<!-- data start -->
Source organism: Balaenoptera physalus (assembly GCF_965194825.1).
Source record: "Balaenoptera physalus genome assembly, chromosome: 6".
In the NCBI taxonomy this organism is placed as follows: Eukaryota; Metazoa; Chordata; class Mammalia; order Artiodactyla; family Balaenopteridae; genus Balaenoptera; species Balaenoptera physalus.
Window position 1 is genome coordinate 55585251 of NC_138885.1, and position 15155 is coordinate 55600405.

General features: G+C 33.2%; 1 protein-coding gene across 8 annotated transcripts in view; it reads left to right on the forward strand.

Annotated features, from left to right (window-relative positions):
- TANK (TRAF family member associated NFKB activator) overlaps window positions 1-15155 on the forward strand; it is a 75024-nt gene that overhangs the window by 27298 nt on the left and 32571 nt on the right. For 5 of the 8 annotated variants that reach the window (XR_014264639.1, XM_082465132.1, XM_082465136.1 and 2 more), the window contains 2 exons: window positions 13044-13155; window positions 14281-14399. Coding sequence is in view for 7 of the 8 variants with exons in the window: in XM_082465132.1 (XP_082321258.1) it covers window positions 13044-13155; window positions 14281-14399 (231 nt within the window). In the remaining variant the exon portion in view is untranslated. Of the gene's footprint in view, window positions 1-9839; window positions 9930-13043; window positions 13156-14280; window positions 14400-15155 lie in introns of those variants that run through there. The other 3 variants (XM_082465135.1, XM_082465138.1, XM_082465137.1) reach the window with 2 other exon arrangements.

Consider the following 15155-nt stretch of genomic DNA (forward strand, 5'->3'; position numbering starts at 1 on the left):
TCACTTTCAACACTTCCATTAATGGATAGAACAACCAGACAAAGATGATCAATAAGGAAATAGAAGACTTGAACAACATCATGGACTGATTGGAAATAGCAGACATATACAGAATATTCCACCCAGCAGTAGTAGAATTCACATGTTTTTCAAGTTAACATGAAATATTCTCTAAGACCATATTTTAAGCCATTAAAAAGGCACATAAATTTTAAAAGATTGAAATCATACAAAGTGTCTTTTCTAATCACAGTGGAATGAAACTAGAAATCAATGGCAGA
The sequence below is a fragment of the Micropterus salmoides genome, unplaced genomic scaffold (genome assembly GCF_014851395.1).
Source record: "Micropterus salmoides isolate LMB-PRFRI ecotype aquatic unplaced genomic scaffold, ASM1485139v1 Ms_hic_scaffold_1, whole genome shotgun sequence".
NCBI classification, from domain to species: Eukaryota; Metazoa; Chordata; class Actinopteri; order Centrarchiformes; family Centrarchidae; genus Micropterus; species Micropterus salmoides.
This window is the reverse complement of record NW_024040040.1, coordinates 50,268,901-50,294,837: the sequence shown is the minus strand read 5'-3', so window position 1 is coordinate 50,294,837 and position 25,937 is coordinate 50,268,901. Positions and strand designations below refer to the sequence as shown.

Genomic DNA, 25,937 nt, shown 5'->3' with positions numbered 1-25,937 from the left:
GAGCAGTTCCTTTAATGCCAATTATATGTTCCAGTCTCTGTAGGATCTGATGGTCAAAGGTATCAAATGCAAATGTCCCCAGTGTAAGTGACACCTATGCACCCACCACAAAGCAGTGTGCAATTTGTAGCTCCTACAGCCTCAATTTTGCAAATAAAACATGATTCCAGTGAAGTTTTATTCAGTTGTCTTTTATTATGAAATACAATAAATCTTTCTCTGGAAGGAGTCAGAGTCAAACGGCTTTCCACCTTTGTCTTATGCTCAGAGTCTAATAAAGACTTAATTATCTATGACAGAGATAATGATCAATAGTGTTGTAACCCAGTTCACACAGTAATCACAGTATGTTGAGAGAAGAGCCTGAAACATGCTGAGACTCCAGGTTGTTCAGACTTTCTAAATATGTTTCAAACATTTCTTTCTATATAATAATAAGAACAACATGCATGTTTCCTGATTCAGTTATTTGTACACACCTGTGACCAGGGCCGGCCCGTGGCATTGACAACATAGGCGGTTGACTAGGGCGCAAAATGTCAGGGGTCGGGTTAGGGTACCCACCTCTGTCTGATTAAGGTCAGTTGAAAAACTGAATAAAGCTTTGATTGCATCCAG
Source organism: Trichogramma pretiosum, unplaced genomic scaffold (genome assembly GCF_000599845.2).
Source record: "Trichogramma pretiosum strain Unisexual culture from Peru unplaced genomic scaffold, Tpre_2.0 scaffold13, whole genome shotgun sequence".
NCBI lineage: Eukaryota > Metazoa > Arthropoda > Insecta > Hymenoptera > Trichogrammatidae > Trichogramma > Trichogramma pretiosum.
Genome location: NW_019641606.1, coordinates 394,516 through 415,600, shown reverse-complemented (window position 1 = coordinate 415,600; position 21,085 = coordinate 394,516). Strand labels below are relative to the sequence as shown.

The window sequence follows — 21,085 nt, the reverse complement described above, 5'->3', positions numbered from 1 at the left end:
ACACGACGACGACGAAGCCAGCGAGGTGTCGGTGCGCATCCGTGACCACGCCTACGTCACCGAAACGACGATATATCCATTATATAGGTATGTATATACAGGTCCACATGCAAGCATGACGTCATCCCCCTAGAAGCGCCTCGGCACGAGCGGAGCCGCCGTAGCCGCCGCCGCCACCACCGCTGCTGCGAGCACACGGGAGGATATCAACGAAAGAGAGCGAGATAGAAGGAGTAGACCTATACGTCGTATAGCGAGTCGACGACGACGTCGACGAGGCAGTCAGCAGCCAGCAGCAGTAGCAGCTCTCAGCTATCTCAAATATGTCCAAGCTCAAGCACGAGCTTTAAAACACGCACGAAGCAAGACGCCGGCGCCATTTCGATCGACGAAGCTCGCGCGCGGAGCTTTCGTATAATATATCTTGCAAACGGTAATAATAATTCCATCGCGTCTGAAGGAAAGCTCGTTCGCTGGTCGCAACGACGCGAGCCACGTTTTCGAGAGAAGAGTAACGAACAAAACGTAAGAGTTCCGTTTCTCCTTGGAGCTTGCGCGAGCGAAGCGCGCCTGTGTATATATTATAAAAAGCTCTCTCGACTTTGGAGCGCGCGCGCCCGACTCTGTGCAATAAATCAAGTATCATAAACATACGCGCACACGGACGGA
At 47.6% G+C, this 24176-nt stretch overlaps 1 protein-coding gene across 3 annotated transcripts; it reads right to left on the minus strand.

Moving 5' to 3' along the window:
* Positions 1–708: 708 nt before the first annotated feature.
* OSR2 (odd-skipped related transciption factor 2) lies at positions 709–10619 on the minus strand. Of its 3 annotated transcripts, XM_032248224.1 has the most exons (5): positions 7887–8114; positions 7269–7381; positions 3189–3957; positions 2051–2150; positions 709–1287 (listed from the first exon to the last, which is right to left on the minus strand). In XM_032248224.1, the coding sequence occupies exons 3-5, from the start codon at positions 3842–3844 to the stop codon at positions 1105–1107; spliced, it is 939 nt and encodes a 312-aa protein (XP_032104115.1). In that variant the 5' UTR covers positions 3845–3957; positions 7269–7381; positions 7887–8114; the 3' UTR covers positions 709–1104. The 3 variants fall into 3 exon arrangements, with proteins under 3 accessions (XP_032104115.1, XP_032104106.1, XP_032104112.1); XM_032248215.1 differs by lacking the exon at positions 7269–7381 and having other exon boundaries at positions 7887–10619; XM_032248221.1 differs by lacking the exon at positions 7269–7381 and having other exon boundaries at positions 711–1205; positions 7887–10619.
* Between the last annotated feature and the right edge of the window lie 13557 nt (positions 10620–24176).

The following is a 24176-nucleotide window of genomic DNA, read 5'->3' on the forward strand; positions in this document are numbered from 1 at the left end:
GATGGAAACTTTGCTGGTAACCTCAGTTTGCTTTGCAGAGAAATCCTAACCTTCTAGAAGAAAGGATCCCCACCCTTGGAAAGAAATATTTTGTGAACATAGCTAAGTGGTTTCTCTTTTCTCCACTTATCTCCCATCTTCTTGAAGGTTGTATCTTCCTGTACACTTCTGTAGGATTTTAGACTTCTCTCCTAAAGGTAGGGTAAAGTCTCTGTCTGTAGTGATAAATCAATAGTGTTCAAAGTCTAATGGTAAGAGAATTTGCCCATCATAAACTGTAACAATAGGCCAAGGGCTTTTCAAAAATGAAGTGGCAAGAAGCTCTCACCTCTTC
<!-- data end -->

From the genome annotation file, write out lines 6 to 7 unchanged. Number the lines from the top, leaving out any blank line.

Annotated features, from left to right (window-relative positions):
- TANK (TRAF family member associated NFKB activator) overlaps window positions 1-15155 on the forward strand; it is a 75024-nt gene that overhangs the window by 27298 nt on the left and 32571 nt on the right. For 5 of the 8 annotated variants that reach the window (XR_014264639.1, XM_082465132.1, XM_082465136.1 and 2 more), the window contains 2 exons: window positions 13044-13155; window positions 14281-14399. Coding sequence is in view for 7 of the 8 variants with exons in the window: in XM_082465132.1 (XP_082321258.1) it covers window positions 13044-13155; window positions 14281-14399 (231 nt within the window). In the remaining variant the exon portion in view is untranslated. Of the gene's footprint in view, window positions 1-9839; window positions 9930-13043; window positions 13156-14280; window positions 14400-15155 lie in introns of those variants that run through there. The other 3 variants (XM_082465135.1, XM_082465138.1, XM_082465137.1) reach the window with 2 other exon arrangements.